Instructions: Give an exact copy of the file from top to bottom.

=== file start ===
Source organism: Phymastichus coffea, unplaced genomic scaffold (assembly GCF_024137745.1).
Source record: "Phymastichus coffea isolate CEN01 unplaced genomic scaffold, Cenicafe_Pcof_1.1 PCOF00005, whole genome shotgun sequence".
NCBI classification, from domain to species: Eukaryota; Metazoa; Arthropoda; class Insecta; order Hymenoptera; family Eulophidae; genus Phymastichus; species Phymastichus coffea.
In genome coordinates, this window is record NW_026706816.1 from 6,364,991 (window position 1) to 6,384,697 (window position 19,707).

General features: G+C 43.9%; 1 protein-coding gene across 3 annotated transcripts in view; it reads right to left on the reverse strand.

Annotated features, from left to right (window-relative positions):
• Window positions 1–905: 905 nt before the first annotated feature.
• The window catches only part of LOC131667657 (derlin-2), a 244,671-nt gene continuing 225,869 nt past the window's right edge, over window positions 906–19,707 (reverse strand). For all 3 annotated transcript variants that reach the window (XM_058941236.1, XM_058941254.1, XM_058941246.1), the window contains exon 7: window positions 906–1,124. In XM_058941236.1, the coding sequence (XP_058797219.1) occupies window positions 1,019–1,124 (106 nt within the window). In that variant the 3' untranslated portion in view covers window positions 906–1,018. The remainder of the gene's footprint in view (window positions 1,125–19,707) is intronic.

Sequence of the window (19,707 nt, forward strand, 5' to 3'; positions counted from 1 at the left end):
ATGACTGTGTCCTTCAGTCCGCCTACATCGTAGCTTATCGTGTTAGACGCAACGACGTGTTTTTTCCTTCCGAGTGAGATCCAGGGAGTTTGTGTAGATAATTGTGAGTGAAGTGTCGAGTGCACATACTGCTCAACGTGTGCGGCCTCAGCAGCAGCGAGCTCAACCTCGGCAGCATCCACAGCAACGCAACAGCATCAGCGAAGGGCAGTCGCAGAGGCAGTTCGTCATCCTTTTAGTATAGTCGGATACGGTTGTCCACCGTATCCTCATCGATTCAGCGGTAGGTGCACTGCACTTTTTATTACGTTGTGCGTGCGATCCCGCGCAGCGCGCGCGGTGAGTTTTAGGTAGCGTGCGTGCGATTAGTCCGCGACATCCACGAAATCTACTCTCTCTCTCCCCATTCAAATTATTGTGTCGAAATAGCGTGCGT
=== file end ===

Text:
Source organism: Phymastichus coffea, unplaced genomic scaffold (assembly GCF_024137745.1).
Source record: "Phymastichus coffea isolate CEN01 unplaced genomic scaffold, Cenicafe_Pcof_1.1 PCOF00005, whole genome shotgun sequence".
NCBI classification, from domain to species: Eukaryota; Metazoa; Arthropoda; class Insecta; order Hymenoptera; family Eulophidae; genus Phymastichus; species Phymastichus coffea.
In genome coordinates, this window is record NW_026706816.1 from 6,364,991 (window position 1) to 6,384,697 (window position 19,707).

General features: G+C 43.9%; 1 protein-coding gene across 3 annotated transcripts in view; it reads right to left on the reverse strand.

Annotated features, from left to right (window-relative positions):
• Window positions 1–905: 905 nt before the first annotated feature.
• The window catches only part of LOC131667657 (derlin-2), a 244,671-nt gene continuing 225,869 nt past the window's right edge, over window positions 906–19,707 (reverse strand). For all 3 annotated transcript variants that reach the window (XM_058941236.1, XM_058941254.1, XM_058941246.1), the window contains exon 7: window positions 906–1,124. In XM_058941236.1, the coding sequence (XP_058797219.1) occupies window positions 1,019–1,124 (106 nt within the window). In that variant the 3' untranslated portion in view covers window positions 906–1,018. The remainder of the gene's footprint in view (window positions 1,125–19,707) is intronic.

Sequence of the window (19,707 nt, forward strand, 5' to 3'; positions counted from 1 at the left end):
ATGACTGTGTCCTTCAGTCCGCCTACATCGTAGCTTATCGTGTTAGACGCAACGACGTGTTTTTTCCTTCCGAGTGAGATCCAGGGAGTTTGTGTAGATAATTGTGAGTGAAGTGTCGAGTGCACATACTGCTCAACGTGTGCGGCCTCAGCAGCAGCGAGCTCAACCTCGGCAGCATCCACAGCAACGCAACAGCATCAGCGAAGGGCAGTCGCAGAGGCAGTTCGTCATCCTTTTAGTATAGTCGGATACGGTTGTCCACCGTATCCTCATCGATTCAGCGGTAGGTGCACTGCACTTTTTATTACGTTGTGCGTGCGATCCCGCGCAGCGCGCGCGGTGAGTTTTAGGTAGCGTGCGTGCGATTAGTCCGCGACATCCACGAAATCTACTCTCTCTCTCCCCATTCAAATTATTGTGTCGAAATAGCGTGCGT